POISON ALERT: Changes to acetaminophen overdose recommendations go live Tuesday, June 4 2019 at 0700! Learn more
Changes to Acetaminophen Overdose Treatment
The Ontario Poison Centre has recently contacted its health care partners across the province to advise them of upcoming changes to the treatment protocol for acetaminophen-poisoned patients. Notification of the changes have been sent to Chiefs of Emergency Medicine, Intensive Care, and Internal Medicine, as well as the Directors of Pharmacy for all hospitals in Ontario, Manitoba and Nunavut. The go-live date for the new recommendations will be April 2, 2019 – in order to give hospitals time to implement necessary changes to order sets and Smart Pump programming.
Acetaminophen accounts for approximately 10% of all calls to the Ontario/Manitoba/Nunavut Poison Centres. Traditionally, it has been treated with the antidote n-Acetylcysteine (NAC), in varying concentrations, dosing regimens and protocols. Over the last 50 years, acetaminophen has become the most published toxin in the English language literature. In terms of managing these overdoses it has been noted that:
1. One dose does not fit all. There are some patients who may need more or less NAC depending on their time of presentation following an exposure, the dose of acetaminophen taken, underlying pre-morbid state and risk factors for hepatotoxicity.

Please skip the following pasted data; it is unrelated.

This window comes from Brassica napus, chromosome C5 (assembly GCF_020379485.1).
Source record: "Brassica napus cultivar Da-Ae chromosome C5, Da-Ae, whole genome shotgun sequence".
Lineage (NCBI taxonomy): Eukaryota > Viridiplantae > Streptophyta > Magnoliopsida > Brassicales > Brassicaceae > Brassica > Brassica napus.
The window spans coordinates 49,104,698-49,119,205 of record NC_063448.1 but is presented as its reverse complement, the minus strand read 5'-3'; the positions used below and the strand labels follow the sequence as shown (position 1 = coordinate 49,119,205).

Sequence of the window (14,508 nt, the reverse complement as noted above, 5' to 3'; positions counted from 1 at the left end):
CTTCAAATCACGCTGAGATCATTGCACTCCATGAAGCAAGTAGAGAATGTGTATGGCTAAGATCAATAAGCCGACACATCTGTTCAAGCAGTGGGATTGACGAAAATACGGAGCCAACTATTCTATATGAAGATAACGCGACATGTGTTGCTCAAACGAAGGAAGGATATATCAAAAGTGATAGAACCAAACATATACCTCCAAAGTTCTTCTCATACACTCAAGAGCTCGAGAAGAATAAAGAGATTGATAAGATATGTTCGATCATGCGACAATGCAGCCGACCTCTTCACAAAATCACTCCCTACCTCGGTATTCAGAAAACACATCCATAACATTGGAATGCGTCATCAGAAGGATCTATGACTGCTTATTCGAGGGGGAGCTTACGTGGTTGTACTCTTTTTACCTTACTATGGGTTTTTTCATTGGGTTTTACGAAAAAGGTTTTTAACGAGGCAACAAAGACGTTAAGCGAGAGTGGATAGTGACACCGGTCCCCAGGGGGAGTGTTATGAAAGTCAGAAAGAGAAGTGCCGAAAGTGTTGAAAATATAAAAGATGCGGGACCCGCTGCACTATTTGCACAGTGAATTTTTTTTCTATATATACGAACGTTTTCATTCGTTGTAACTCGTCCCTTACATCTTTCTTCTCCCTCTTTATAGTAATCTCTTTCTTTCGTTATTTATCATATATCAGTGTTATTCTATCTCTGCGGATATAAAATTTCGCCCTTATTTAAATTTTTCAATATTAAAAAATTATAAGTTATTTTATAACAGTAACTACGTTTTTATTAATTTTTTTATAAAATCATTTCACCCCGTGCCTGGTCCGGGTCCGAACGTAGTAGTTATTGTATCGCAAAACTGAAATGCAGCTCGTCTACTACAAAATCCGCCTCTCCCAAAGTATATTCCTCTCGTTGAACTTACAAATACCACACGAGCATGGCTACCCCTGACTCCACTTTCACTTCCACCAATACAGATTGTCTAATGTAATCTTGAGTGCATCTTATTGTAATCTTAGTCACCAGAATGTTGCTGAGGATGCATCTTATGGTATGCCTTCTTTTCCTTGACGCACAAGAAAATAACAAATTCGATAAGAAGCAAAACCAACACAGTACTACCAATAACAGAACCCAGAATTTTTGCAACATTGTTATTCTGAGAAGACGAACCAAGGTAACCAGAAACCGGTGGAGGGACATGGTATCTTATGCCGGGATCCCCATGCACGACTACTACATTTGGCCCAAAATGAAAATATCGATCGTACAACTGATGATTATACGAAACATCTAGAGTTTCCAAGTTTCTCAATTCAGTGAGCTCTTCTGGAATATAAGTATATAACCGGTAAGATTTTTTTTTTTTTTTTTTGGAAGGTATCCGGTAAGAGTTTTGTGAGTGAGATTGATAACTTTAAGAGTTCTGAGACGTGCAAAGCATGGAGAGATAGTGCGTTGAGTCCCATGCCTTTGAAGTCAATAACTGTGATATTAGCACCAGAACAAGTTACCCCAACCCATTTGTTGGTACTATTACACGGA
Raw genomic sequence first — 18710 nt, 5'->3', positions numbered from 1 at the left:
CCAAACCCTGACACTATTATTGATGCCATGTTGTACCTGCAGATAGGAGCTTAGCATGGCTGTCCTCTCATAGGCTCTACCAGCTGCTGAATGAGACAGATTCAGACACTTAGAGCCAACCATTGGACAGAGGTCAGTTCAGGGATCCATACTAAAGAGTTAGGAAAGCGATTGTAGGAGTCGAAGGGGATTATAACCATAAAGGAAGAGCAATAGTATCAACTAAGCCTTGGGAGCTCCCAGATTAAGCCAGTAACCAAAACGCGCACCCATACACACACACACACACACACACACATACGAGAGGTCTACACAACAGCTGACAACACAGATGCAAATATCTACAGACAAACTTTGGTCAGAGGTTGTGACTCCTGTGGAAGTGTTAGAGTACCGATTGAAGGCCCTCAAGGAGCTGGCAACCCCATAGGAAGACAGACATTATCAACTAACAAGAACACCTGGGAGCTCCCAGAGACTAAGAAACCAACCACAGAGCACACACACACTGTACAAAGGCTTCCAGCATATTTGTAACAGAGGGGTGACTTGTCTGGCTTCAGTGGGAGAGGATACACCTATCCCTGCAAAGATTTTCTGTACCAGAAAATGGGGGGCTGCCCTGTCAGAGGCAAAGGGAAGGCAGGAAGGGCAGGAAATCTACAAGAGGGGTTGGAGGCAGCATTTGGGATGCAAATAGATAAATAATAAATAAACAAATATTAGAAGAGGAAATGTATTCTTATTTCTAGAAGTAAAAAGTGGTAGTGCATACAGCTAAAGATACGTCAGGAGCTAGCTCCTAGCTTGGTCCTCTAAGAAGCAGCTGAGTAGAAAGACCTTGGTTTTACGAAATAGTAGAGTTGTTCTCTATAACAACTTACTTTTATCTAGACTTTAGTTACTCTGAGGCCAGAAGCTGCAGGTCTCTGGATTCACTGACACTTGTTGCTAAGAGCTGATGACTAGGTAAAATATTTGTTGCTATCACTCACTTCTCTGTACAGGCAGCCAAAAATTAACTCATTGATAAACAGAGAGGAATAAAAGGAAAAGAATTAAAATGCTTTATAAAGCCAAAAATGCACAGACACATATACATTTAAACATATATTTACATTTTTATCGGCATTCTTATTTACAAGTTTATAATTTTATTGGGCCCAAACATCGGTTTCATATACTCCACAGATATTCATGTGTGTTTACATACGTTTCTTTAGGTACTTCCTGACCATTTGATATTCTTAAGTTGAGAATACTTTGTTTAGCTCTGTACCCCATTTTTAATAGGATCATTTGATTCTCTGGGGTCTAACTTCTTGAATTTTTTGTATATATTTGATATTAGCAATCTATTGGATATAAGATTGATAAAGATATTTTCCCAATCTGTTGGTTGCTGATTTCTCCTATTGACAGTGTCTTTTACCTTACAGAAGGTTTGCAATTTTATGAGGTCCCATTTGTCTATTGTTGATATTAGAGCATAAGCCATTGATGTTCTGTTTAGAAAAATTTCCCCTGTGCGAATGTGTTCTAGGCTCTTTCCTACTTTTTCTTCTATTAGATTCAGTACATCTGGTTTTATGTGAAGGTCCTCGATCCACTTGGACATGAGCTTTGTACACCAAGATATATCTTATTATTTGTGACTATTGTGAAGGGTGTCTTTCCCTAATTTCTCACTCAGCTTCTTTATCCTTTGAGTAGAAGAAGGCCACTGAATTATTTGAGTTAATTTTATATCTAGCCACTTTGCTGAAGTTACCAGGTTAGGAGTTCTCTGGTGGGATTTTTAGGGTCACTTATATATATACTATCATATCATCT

2. Drug errors are common including excessive free fluid administration, excessive sodium administration, and delay in administration of each “bag” of the old protocol
3. Anaphylactoid reactions occur especially with the rapid rate of infusion of the one hour loading dose.
In order to better meet the needs of the acetaminophen-poisoned patient and prevent unnecessary harm, our Poison Centre has decided to make significant changes to our acetaminophen treatment protocol. Moving forward, when NAC administration is deemed to be necessary following an acetaminophen exposure, based on consultation with the Poison Centre, a 3% NAC solution will be recommended. All patients will receive a loading dose administered over 4 hours at one rate, and a subsequent maintenance dose administered at a different rate until it is recommended by the Poison Centre that NAC can be stopped. The prolonged loading dose hopes to reduce the histamine release reactions that have occurred from NAC in the past. Fluid requirements are adjusted for patient weight to reduce the risk of hyper or hyponatremia.
The following FAXABLE resources have been forwarded to each hospital along with the notification.
Please note the following correction:
On the Faxable Sheet titled: Intravenous n-Acetylcysteine (NAC) TYPICAL DOSING SCENARIO: the loading dose should correctly read: "2mL/kg/hr (maximum 200 mL/hr)" (not maximum 20 mL/hr as indicated on the original document)
1. Wong A, Graudins A. Simplification of the standard three-bag intravenous acetylcysteine regimen for paracetamol poisoning results in a lower incidence of adverse drug reactions. ClinTox, 2016: 54(2), 115–119. http://dx.doi.org/10.3109/15563650.2015.1115055
2. Bateman, DN, et al. Reduction of adverse effects from intravenous acetylcysteine treatment for paracetamol poisoning: a randomised controlled trial., Lancet 2014; 383: 697-704.
3. Bateman, DN, et al. New Regimens for intravenous acetylcysteine, where are we now? ClinTox, 2016; 54(2): 75-78.